Politics & Economics

Students In Algeria Continue To Protest Against "Rigged" Elections

North Africa

Students across Algeria have condemned the upcoming Presidential elections as being rigged, warning that all five candidates belong to the elite class that are accused of having ruled Algeria behind the scenes for decades.

As Algerians prepare to go to the polls on December 12th, protests are continuing on the streets across Algeria at what demonstrators are labelling “rigged” elections. The protest movement is accusing the elections of being made up of candidates that are representative of, or otherwise affiliated with, the government of former President, Abdelaziz Bouteflika, noting that under such conditions, the reforms demanded by the movement cannot materialise.

Algerian students have been at the forefront of the protests against the elections, demanding the setting up of a “civil state, not a military one”. Despite this, however, Algeria’s caretaker government, led by its de-facto leader, Deputy Minister of Defence, Ahmed Gaid Salah, announced that the elections will go ahead despite the protests.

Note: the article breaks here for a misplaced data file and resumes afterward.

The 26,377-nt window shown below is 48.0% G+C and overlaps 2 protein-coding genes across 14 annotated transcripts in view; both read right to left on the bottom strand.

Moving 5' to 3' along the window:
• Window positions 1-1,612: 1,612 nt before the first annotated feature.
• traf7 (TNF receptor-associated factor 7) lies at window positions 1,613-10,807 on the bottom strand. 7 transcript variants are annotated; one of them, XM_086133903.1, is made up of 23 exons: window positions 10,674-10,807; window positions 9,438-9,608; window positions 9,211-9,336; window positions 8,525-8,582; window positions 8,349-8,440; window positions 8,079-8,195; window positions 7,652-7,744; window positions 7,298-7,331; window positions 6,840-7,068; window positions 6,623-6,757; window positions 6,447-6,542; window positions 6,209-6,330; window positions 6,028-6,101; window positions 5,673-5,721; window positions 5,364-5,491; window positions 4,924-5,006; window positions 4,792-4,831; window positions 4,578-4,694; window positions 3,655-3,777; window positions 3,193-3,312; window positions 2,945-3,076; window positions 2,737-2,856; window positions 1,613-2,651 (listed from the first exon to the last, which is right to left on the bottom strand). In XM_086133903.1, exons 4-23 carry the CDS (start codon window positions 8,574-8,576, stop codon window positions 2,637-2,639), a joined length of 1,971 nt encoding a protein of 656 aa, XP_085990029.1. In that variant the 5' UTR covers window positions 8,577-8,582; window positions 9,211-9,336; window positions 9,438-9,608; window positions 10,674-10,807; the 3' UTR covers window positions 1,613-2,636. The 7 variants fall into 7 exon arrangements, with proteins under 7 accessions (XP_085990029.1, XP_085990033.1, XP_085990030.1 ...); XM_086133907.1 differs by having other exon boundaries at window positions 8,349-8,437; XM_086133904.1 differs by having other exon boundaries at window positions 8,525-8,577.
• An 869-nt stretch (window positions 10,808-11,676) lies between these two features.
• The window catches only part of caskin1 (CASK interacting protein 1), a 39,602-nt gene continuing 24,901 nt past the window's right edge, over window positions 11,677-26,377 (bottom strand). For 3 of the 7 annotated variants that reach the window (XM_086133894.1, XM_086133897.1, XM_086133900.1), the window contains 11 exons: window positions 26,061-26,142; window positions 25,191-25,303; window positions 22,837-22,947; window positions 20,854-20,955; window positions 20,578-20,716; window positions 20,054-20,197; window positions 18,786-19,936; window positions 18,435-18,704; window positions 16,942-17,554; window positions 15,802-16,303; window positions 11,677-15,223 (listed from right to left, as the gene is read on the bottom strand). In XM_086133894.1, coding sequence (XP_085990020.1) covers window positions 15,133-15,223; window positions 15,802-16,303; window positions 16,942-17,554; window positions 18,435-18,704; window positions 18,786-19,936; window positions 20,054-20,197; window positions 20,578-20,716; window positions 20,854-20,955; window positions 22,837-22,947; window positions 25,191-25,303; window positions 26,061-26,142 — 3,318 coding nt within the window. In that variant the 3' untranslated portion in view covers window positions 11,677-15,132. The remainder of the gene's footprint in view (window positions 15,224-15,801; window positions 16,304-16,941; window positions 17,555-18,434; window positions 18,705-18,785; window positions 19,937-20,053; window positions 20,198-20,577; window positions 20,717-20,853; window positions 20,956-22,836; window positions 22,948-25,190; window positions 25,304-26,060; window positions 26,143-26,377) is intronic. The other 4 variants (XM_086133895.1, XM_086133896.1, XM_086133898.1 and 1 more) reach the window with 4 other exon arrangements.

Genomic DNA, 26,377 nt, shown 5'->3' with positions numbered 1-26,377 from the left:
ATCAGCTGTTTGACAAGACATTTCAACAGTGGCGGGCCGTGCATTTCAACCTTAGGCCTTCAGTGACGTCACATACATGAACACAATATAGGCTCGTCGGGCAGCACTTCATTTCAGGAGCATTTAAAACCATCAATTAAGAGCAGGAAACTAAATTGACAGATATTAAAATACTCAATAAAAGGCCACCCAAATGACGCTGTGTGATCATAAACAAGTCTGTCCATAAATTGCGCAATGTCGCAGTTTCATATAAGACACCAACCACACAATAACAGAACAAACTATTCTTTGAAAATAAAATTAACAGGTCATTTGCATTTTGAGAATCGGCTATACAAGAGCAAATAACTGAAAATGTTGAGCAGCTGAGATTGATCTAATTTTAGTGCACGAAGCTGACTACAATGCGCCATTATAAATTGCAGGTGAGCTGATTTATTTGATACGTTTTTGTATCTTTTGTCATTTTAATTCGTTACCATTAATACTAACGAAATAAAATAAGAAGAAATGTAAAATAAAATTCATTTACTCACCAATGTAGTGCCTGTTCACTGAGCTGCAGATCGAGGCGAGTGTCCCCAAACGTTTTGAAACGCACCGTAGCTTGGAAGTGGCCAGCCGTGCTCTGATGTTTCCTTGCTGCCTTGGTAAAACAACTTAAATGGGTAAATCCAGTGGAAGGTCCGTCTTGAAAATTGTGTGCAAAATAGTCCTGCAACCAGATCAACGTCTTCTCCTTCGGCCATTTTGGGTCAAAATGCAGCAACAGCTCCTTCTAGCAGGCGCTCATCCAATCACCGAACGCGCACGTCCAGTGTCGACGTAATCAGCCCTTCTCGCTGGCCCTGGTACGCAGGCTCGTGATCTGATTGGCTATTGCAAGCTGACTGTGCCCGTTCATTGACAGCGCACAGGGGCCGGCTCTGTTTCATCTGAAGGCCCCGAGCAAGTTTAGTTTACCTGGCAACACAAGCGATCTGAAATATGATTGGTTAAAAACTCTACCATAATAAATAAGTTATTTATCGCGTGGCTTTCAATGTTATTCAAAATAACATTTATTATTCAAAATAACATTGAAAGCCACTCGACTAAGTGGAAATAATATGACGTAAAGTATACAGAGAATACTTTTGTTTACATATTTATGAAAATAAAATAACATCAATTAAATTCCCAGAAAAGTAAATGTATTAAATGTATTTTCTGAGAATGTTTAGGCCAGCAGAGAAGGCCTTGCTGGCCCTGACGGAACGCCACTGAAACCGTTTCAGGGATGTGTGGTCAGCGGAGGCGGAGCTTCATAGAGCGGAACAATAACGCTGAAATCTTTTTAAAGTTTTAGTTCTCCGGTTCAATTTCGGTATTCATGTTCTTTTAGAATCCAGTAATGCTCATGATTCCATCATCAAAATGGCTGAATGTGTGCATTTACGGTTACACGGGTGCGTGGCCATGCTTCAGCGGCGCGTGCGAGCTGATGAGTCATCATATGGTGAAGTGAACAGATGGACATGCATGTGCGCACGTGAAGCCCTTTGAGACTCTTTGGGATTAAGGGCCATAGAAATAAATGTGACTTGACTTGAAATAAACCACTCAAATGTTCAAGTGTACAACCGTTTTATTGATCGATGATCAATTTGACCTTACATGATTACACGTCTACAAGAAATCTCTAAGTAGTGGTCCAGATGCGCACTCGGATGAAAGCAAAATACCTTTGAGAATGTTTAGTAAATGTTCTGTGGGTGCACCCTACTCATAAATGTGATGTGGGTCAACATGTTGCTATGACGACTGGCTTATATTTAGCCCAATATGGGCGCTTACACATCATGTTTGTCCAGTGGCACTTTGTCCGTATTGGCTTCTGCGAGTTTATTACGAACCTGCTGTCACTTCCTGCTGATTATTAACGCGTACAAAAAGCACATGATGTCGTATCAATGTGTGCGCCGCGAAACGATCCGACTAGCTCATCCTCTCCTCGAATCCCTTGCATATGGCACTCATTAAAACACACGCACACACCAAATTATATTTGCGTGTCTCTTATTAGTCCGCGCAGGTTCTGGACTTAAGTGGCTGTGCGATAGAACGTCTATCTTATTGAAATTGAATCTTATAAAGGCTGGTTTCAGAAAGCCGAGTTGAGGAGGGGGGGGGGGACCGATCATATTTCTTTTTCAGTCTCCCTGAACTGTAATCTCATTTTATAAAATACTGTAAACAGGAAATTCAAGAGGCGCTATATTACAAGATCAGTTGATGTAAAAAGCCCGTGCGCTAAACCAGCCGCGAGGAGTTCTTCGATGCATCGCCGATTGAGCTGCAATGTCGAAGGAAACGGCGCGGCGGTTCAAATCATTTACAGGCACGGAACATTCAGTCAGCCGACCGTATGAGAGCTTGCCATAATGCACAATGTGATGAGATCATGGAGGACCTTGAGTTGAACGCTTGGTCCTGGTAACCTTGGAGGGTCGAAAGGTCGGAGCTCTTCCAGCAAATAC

Salah noted that the elections are a way to overcome the current political deadlock Algeria is experiencing, warning that prolonged political instability may lead to increased involvement of foreign powers. In a recent speech, he called on Algerians to take to the ballot box in numbers.

Salah’s calls appear to have fallen on deaf ears. The majority of Algerians involved in the protest movement indicated that they may simply not vote if the elections go ahead in their current state. Although this would give the presidency to the supporters of the five candidates running for the elections, a low voter turnout would also severely limit the legitimacy of the elections.

However, there are signs of mobilisation among those who support the five candidates or otherwise against the protest movement. In particular, counter-protests have been held around Algeria condemning a recent statement made by the European Union that the Algerian People’s National Army have arrested hundreds of peaceful protesters on charges of “undermining national unity and territorial integrity”, “inciting assembly” and “weakening the morale of the army”.

The EU also criticised the arrest of a number of activists who raised the Amazigh flag. A statement from the army cited these counter-protests as evidence for the mandate of the election.

For the protest movement, however, these justifications are not enough. Many of them feel that the continued involvement of politicians affiliated with the Bouteflika government will merely entrench the power of the elites that are accused of having ruled Algeria through the former President.